Ledger does collect Know Your Customer (KYC) information from customers who trade cryptocurrency through Ledger Live. However, Ledger does not collect information from customers who simply use the company’s hardware wallet.
It’s important to remember that transactions on blockchains like Ethereum are publicly visible and permanent. Tax agencies around the world analyze blockchain transactions to match ‘anonymous wallets’ to known investors.
Yes. In the United States, your transactions on Ledger and other platforms are subject to income and capital gains tax.
If you’ve earned or disposed of (ex. Sold or traded away cryptocurrency) during the year, you’ll have a tax liability to report to the IRS.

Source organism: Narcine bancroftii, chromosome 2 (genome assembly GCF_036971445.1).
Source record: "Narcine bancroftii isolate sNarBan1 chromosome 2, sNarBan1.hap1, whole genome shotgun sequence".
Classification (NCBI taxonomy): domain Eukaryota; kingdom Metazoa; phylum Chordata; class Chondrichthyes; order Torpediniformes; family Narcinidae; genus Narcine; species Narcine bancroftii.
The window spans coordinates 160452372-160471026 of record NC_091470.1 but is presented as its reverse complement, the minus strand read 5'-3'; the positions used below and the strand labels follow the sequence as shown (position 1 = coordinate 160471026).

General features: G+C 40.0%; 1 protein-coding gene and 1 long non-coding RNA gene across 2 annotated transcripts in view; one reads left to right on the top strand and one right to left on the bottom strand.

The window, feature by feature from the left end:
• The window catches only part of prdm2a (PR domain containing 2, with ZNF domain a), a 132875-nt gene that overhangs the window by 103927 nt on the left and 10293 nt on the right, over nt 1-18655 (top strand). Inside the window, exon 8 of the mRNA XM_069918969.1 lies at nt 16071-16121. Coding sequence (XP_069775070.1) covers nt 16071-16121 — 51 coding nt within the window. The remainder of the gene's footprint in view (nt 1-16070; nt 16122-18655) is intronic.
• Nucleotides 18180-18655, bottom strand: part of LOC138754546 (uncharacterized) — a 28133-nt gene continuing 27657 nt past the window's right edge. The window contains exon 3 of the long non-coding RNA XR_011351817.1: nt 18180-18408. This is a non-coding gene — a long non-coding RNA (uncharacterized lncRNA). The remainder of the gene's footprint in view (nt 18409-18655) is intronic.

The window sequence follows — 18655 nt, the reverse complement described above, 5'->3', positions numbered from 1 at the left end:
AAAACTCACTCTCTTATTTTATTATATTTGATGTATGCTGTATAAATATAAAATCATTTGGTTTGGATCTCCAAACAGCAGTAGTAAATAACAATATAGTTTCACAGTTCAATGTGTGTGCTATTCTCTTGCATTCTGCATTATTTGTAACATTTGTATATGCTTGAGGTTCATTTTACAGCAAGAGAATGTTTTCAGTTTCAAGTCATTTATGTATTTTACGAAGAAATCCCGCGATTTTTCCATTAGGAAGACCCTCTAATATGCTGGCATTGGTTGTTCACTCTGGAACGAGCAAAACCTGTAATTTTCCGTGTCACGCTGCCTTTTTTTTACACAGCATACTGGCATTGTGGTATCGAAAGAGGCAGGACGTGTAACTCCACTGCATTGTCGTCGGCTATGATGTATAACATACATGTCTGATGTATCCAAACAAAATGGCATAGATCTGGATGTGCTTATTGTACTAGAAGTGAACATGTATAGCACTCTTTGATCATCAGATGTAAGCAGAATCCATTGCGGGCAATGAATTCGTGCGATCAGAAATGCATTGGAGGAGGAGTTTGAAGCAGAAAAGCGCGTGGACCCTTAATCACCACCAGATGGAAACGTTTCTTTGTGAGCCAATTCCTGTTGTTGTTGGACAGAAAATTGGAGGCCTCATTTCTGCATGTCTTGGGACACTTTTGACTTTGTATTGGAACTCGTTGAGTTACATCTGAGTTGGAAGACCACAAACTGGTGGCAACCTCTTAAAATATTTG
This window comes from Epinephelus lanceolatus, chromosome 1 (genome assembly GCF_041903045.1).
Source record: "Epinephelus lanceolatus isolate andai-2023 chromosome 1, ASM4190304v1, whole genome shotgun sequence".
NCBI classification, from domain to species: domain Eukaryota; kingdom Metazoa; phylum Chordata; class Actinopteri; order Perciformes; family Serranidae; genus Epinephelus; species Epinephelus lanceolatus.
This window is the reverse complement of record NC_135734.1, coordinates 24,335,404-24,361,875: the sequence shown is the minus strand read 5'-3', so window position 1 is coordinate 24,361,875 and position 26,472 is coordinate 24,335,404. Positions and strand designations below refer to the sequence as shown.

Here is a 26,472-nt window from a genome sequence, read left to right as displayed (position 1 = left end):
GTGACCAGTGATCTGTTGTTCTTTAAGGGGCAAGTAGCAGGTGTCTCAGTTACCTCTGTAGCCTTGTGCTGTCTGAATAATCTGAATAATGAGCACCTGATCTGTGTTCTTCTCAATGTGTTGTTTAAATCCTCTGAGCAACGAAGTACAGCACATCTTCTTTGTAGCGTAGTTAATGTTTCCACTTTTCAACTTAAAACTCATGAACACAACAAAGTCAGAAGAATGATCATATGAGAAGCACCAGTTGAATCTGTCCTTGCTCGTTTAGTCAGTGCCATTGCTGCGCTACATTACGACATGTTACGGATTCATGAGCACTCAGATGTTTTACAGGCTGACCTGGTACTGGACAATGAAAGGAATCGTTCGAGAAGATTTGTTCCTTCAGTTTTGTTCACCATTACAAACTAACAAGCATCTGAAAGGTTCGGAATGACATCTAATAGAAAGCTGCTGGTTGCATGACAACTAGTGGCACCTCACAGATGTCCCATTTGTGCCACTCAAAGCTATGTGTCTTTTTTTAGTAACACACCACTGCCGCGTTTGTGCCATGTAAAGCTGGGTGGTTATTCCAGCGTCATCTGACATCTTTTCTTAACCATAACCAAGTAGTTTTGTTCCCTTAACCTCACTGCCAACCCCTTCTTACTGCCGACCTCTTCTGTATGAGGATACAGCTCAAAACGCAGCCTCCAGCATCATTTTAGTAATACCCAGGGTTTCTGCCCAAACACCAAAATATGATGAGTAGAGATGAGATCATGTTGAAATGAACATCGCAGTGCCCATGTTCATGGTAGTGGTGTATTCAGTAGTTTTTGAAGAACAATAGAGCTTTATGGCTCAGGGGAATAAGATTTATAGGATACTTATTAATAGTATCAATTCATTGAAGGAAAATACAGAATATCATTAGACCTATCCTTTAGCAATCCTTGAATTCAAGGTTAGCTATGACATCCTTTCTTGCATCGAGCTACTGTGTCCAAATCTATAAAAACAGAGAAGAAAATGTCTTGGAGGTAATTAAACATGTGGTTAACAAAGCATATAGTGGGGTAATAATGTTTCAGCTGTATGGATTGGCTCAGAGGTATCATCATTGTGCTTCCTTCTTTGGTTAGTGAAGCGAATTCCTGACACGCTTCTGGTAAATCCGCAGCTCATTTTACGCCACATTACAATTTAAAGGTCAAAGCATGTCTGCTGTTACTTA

For more information, check out our complete guide to cryptocurrency taxes.
Hardware wallets like Ledger are legal in the United States.
Moving cryptocurrency between wallets you own is not considered a taxable event.
You can download a csv file containing your transaction history from Ledger Live. However, it’s important to note that you’ll need a complete record of your gains, losses, and income to accurately report your crypto taxes.
CoinLedger can help. The platform can connect to your wallets and exchanges and help you generate a complete crypto tax form in minutes.